If you took your kids to see Minions: The Rise Of Gru over the long holiday weekend, you might have come across some teens dressed in suits. A lot of teens dressed in suits, in fact, all seeing the new Minions movie and perhaps even carrying a banana or two with them as a snack. No, you’re not imagining things. You’ve just stumbled across the “GentleMinions,” a viral trend that has apparently become a bit of a problem for some theater owners across the country.
These dressy teens are going to see Minions: The Rise Of Gru in droves together, all in suits to pay wry homage to Gru and often carrying bananas because that is the preferred snack of the Minions. The trend has exploded on social media as #GentleMinions visit theaters all over the country, and it would seem harmless enough apart from some of the inconsiderate behavior reported by movie theater staff. In an attempt to behave as much like Gru, the evil villain mastermind from the movie, some teens have reportedly taken to being disruptive during the film. Cheering loudly and copying his hand motions throughout. Which might not be so great for little kids who are trying to see the movie unironically.
Certainly the #GentleMinions trend did not hurt opening weekend ticket sales, with Minions: The Rise Of Gru coming out head and shoulders above all other movies at the box office. And it seems many of the teens are really just trying to enjoy a little post-lockdown fun together.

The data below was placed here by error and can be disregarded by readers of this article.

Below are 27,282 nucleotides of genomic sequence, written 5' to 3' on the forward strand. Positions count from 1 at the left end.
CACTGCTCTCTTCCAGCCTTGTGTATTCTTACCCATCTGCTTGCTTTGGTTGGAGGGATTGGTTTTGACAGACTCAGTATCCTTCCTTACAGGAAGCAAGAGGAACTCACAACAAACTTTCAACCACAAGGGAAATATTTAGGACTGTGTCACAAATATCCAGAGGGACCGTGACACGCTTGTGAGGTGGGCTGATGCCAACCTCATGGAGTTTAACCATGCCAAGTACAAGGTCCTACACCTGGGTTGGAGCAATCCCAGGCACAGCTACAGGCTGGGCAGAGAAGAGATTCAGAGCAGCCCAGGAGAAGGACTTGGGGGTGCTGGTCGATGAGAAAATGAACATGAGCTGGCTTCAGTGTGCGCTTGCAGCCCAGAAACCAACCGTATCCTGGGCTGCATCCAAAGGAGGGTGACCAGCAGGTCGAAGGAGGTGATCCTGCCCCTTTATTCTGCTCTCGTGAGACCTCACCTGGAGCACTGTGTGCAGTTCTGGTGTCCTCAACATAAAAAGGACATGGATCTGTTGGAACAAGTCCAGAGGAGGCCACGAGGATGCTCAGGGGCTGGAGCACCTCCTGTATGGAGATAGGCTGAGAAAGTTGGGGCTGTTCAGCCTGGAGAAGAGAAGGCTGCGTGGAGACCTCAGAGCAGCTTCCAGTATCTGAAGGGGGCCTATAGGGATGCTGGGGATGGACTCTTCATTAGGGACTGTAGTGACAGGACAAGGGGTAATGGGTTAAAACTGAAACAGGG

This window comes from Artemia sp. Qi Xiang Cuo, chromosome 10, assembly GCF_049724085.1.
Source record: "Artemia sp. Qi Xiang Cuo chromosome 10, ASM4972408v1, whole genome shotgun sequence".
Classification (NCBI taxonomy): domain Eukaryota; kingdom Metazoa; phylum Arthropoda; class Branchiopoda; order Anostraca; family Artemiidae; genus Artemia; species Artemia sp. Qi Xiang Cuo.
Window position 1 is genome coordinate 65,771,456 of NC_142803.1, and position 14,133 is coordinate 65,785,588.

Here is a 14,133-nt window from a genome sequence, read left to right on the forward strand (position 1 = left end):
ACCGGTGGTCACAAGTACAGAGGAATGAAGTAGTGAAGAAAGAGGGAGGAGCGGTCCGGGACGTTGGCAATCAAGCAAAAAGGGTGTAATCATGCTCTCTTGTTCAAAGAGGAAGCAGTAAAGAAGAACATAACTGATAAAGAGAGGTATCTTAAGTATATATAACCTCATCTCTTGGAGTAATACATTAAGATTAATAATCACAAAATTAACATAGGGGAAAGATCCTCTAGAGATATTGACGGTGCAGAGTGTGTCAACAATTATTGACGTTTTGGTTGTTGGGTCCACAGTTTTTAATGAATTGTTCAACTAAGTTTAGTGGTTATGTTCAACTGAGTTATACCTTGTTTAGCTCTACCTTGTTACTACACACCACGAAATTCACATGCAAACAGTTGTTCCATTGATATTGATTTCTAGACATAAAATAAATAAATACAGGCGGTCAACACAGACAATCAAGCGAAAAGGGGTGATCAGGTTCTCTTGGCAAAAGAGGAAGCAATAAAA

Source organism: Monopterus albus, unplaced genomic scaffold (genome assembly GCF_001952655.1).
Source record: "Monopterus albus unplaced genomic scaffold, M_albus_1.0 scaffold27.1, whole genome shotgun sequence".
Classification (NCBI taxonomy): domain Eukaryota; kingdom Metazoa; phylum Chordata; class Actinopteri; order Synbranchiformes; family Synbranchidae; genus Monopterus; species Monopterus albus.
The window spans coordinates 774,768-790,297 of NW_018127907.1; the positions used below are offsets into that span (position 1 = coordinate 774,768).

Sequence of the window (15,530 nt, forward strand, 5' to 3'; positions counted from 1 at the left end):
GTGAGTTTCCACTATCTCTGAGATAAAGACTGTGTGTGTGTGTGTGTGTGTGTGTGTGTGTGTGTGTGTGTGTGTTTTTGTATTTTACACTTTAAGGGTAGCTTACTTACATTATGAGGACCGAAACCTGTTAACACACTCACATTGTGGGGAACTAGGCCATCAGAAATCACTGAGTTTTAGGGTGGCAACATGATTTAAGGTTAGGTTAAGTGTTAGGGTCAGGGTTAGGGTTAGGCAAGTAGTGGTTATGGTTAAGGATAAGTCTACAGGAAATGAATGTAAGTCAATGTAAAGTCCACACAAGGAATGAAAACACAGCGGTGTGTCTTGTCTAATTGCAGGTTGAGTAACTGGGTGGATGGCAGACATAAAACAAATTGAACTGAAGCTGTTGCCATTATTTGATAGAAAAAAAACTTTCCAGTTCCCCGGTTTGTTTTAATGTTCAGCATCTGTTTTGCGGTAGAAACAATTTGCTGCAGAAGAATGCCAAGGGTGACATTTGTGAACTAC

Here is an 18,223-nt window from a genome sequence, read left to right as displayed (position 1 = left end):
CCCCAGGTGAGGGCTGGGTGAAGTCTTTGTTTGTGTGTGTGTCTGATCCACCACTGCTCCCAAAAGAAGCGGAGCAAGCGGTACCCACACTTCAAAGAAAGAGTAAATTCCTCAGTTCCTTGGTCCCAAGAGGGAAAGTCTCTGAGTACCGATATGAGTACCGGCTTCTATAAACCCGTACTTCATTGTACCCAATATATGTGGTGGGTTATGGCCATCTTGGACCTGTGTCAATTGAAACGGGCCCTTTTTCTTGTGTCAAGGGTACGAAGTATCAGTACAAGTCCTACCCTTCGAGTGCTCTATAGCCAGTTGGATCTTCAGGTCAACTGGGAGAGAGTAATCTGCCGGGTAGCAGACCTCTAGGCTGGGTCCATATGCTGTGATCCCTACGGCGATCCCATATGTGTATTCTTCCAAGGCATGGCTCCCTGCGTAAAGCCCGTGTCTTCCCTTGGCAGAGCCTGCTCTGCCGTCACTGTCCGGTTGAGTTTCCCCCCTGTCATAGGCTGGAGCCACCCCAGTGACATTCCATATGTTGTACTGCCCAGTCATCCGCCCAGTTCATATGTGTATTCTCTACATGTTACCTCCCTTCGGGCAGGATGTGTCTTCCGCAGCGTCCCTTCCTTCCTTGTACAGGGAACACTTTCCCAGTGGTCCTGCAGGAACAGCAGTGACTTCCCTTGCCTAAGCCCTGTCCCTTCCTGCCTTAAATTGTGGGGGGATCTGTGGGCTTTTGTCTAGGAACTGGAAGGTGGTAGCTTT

“I saw a couple of videos of people [who] had gone to do the same thing. So me and my friends we just went to the theater,” Obie, a teenager from Maryland, told Variety. “Everyone was really civil, we just kept mannered and watched the movie. It wasn’t until we exited the theater that we saw this other group… It kind of reminded me of the Peter Parker memes, with the different Spider-Men pointing at each other.”
Unfortunately not everyone followed the same rules. Theaters have reported such bad behavior from these “gentleminions” that they’ve been forced to issue refunds to other moviegoers, as reported by The Mirror, with some cinemas in the UK even choosing to ban the teens from seeing the movie entirely after reports of vandalism, verbally abusing staff, and disruptive behavior. Cinema manager Daniel Phillips-Smith told the outlet: “It's been absolutely heartbreaking. We've had families who won't even go back into the screen when we've tried to sort it out, families leaving before the film has even started, and of course the children have been in tears.”
While there have been some reports of teens misbehaving, many of the teens seem to be going out of their way to be thoughtful. There are even videos of them holding doors for people and shaking hands with cinema staff, as the CBC reported. Hopefully those stories will outweigh the others.